One of the ways the National Trust has responded to this is to encourage communication from staff at grass roots level:

“PR has already evolved to the point where our gardeners and our teams in the field tell authentic stories about the charity. Those stories don’t always have to come from the press or PR team. Looking ahead, it’s all about widening the network of people who are going to be telling our stories.”

You can read the full article about this in PR Week but the message is clear – use PR to facilitate and amplify the voice and views of people at all levels of your organisation so that your true values and actions can be seen and trusted.

Here’s an example

Our client Cawleys is one of the largest family owned, waste management businesses in the south east.  Like all businesses in logistics, it wants to recruit good HGV drivers. Cawleys is a great place to work, with supportive teams, training, flexible hours etc. It really does deliver on family values as a great place to work.   But all companies says that don’t they?  How do we make it authentic, ensure people trust the message from Cawleys and apply to work there?

We’ve created a campaign across social media to show what a day at work as a driver at Cawleys is really like.  We’ve made sure the driver’s voice is heard as she speaks so well. Yes the person at the wheel of the skip lorry is a brilliant female driver – what better spokesperson than Kayla?

Six steps to build trust in your PR message

1. Back up every statement you make with evidence.  It’s old fashioned but more important than ever.

2. Draw evidence from as many sources as you can.  Evidence includes stories from individuals who can tell their story or describe their experience of your brand or product.

3. Identify your champions.  Keep talking to your people and ask their opinions and you will find someone who has something interesting and authentic to say.

4. Ensure you are using accessible channels or promoting your message – their message –  in the right medium.

5. Make it short and easy to understand.  For example if you are using the Yoast plugin to check your SEO performance on WordPress platforms, when it says make your text shorter, or less dense, it might be an idea to do       that. It is suggesting ways to make your words more accessible.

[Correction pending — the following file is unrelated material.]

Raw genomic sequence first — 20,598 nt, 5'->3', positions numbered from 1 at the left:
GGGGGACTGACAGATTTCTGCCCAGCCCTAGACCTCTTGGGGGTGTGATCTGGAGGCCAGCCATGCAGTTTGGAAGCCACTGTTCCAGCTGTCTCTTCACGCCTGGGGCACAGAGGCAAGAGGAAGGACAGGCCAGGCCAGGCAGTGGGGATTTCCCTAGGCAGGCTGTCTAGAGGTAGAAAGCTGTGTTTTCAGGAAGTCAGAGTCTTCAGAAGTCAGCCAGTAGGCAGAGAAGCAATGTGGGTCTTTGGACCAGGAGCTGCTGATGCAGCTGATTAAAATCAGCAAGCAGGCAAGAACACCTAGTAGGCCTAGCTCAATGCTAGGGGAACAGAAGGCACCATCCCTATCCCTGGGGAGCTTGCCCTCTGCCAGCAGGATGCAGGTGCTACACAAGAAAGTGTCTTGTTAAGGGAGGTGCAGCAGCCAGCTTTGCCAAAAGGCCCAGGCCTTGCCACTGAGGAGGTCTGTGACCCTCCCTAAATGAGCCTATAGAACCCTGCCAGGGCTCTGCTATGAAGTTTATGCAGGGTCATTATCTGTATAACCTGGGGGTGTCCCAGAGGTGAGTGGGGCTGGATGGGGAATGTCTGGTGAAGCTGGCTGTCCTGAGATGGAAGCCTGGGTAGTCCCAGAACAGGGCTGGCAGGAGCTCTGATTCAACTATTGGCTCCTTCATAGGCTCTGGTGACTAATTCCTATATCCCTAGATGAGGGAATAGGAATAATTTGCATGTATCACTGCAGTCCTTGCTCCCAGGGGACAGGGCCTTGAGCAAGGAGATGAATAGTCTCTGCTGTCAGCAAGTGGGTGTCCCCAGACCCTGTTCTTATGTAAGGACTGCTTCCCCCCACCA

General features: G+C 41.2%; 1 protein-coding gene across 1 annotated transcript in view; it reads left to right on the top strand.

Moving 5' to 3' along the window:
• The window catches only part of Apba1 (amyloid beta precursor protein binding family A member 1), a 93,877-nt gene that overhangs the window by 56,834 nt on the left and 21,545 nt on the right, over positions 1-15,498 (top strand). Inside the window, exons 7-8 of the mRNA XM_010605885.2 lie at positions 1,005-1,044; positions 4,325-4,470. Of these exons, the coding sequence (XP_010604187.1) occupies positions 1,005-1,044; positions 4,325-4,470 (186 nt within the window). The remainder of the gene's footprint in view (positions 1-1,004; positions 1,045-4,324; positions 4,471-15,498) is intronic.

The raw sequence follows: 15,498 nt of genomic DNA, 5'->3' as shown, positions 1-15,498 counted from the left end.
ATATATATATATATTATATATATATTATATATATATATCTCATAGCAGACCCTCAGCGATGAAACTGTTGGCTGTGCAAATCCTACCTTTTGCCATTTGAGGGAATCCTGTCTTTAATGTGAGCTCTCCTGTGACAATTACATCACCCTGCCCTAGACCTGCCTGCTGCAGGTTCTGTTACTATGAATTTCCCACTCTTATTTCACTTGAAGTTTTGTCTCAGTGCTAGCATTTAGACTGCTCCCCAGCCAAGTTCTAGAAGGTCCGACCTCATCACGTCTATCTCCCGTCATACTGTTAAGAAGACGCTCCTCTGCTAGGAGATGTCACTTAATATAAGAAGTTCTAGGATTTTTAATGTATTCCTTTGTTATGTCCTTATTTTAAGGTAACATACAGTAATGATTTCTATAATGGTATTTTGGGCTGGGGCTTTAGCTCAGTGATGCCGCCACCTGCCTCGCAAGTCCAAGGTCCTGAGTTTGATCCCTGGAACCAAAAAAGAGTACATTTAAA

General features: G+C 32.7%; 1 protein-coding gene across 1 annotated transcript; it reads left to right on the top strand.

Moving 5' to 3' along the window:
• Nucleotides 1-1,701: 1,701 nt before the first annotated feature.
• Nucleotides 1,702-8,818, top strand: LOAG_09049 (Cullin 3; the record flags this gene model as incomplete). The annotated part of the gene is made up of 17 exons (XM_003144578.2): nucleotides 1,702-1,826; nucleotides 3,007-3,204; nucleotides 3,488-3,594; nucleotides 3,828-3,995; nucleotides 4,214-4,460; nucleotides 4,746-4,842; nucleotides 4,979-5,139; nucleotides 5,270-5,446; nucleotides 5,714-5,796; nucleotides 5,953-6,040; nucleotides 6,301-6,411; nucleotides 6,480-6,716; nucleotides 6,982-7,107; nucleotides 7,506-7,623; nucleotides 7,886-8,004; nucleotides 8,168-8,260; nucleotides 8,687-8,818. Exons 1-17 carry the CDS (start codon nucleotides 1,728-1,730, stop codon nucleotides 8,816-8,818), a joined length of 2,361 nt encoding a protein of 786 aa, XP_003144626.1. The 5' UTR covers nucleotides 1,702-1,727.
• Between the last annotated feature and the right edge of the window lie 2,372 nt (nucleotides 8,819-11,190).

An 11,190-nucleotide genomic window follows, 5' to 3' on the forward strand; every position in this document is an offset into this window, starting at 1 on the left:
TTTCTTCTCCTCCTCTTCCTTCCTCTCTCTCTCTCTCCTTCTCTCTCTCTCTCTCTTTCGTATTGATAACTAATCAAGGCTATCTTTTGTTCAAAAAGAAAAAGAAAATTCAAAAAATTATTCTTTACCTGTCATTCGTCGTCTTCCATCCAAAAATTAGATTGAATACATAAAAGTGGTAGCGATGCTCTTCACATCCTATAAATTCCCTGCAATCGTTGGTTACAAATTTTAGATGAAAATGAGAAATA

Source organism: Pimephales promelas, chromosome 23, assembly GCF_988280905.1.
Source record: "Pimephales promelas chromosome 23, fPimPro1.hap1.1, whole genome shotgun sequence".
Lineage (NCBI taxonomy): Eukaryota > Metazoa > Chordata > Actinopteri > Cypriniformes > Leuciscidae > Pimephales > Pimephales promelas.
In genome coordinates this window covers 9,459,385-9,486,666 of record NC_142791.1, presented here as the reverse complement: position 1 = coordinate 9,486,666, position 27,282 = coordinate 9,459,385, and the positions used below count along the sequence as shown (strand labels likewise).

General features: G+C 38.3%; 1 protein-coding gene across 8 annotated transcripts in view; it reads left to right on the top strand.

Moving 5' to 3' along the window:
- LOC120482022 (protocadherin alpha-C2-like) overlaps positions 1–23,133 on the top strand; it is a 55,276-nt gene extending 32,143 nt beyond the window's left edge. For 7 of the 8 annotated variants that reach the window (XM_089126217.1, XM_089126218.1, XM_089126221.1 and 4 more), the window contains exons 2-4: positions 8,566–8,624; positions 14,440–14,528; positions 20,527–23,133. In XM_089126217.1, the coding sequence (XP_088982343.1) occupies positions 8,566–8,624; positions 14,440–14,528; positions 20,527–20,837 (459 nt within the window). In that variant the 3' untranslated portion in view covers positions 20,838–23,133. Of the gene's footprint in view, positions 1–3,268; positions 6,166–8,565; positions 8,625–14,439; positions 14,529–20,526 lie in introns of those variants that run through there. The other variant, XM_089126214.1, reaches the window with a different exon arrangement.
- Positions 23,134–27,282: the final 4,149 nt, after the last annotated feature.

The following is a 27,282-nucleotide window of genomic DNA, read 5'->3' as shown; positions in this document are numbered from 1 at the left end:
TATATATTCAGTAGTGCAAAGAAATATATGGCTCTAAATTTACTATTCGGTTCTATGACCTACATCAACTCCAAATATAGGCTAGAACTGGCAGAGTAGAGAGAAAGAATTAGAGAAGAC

6. Use different methods of communication. Remember that one in ten adults struggle with literacy, and use videos.  Use captions on your videos for people who can read well, and who watch videos with the sound on mute.

[i] The measurement of trust  survey is from Edelman’s Trust Barometer which has been conducted for the past 17 years. It is based on a survey of 33,000 respondents globally including 1,150 people in the UK during the Autumn of 2016, either side of Donald Trump’s election as US President.

 

Get your flat lay on!  

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What we learnt from the 12PR Mince Pie Bake Off

Christmas means but one thing amongst the Twelve PR team, the return of the annual Mince Pie Bake Off.

Fiercely competitive, there’s all to play for, with each team member bringing in five pies to be sampled in a ‘come-dine-with-me’ style. We each bring out our inner Hollywood and Berry to mark entrants on their mince pie baking skills – taste, pastry and the all-important pie to filling ratio.  But this year, we introduced the flat lay challenge. Our baking athletes had the opportunity to win extra points as ‘star bakers’ selected by our panel of expert judges, including Emma, a Waitrose food stylist, Debbie, packaging specialist and Amy and Jenny, PR baking enthusiasts.